Biggest police unions strike a deal with government

Following months of negotiation interior minister Verlinden (Flemish Christian democrat) and the country’s two biggest police trade unions have reached a deal to improve pay and conditions.

Belgium’s 48,000 police officers will benefit from a 5% pay increase.  Lowest earners will be best off. Working conditions and career opportunities too will be improved.  Belgium’s two biggest unions, the liberal VSOA and the independent NSPV are backing the agreement.  The federal government will have to find 120 million euros a year to pay for it.

1,600 extra police officers will be recruited during this parliament. This should help to improve officers' work/life balance and allow more flexible careers. Officers will continue to be able to retire at 58, but the government will encourage officers to stay on after this age.

The Christian and socialist unions are not backing the deal.  The Christian unions feel the deal doesn’t include sufficient benefits for admin staff and promises remain too vague. “Our members feel distrust fuelled by past experience” said one official.  “They want to see something more precise”.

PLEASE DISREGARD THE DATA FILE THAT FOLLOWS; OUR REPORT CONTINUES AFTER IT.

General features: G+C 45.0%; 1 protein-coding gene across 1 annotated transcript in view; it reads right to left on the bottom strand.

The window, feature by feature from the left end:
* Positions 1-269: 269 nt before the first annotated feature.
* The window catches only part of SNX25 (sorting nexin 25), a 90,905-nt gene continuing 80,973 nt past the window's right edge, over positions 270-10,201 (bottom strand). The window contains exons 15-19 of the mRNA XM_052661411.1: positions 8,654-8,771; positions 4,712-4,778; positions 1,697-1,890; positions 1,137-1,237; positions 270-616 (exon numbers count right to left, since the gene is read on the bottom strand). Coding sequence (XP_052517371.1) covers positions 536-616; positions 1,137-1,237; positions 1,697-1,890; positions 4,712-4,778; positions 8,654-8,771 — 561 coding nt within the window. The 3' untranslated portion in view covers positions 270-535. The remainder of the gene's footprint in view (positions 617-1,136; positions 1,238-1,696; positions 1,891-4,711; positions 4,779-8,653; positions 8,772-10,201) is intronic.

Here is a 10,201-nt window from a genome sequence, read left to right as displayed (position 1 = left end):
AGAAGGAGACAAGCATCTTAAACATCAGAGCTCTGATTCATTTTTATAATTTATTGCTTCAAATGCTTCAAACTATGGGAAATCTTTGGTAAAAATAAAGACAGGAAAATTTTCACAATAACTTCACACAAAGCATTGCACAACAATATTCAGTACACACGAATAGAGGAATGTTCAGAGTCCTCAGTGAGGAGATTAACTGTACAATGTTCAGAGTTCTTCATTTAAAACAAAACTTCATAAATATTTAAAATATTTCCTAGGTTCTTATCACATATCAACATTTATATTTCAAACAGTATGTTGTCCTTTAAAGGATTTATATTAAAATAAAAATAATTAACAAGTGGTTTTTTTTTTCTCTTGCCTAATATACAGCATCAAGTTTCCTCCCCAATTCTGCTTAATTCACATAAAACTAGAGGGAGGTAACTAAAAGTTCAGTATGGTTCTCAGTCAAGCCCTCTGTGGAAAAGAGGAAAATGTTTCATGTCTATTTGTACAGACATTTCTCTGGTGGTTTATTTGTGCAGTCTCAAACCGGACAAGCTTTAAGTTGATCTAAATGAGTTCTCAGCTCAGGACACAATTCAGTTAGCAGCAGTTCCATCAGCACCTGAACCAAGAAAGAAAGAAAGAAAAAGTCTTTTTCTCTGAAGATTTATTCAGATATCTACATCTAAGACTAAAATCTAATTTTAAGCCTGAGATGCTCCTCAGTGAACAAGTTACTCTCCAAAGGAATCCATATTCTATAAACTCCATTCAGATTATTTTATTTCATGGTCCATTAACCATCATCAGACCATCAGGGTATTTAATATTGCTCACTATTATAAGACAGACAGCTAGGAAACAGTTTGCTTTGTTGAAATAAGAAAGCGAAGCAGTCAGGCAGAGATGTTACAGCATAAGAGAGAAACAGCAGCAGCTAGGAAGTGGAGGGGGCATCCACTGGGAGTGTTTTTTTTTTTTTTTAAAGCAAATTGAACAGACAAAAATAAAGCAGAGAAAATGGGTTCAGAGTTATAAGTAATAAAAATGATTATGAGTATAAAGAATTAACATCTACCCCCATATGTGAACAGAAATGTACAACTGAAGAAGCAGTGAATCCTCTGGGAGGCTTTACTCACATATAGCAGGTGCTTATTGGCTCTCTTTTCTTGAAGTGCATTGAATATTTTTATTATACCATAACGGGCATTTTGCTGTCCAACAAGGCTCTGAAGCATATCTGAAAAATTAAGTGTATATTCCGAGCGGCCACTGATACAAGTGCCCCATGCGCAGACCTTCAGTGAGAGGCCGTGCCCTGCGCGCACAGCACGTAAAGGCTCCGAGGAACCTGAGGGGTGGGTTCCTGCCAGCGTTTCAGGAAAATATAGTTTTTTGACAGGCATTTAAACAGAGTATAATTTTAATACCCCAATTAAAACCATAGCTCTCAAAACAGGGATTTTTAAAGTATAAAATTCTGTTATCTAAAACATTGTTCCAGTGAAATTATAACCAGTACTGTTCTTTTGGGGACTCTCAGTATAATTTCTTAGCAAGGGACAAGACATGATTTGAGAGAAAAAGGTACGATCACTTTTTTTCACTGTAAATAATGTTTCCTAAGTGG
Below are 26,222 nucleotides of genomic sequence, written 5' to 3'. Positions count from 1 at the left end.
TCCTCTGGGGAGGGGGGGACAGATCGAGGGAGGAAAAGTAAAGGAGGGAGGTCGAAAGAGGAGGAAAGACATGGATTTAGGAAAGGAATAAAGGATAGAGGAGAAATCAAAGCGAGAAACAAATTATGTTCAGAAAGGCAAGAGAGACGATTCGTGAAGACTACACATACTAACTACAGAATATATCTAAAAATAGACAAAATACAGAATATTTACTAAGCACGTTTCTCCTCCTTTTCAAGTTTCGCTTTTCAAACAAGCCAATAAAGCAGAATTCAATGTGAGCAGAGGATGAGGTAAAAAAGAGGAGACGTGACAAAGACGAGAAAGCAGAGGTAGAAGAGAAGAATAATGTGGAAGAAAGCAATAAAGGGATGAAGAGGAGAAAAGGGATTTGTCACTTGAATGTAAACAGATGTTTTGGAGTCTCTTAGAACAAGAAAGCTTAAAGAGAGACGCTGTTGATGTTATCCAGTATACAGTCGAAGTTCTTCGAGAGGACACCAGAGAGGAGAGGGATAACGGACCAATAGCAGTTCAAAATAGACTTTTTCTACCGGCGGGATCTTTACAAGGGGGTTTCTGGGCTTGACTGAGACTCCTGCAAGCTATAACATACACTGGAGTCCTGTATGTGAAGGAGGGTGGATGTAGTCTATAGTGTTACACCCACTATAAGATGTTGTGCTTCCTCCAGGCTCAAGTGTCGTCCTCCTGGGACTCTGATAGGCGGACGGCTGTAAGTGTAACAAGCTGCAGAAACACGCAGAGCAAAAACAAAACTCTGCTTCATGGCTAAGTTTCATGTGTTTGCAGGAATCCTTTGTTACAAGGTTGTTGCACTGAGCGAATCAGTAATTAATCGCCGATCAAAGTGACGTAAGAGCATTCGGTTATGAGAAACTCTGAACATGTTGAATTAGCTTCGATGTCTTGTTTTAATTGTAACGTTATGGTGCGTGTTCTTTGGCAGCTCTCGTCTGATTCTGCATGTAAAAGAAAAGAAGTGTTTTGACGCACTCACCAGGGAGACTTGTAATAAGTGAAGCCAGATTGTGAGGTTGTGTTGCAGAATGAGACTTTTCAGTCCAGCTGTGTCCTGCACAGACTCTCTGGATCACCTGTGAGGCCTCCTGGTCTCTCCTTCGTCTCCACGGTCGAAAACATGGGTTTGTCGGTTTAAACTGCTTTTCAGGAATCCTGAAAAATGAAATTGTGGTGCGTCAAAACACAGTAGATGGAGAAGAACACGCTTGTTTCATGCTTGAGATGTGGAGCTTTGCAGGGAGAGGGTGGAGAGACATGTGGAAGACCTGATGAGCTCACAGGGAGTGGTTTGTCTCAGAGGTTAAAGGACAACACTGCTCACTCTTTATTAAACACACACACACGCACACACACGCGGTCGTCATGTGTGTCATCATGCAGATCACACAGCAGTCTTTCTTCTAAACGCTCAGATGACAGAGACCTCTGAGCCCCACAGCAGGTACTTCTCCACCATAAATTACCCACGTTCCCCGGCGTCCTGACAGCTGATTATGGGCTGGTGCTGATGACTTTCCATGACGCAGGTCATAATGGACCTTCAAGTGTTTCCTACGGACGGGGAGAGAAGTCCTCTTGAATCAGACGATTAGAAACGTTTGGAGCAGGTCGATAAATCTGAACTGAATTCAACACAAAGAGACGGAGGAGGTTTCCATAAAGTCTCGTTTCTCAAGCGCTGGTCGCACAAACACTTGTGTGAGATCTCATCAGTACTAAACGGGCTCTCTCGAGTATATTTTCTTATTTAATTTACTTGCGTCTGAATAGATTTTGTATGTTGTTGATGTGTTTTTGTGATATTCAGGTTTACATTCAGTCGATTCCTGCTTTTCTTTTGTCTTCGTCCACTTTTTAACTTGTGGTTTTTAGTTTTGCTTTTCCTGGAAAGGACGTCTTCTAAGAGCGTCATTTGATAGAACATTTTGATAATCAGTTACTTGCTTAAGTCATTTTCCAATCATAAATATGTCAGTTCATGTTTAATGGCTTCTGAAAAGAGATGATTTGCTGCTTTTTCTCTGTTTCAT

The socialist union is prepared to take strike action and has given notification this could happen as early as 15 February.

Last November and December police officers staged a series of protests in support of their grievances.  Traffic was hit due to checks on entry roads into the capital and on motorway slip roads.  Air passengers too faced extra checks.

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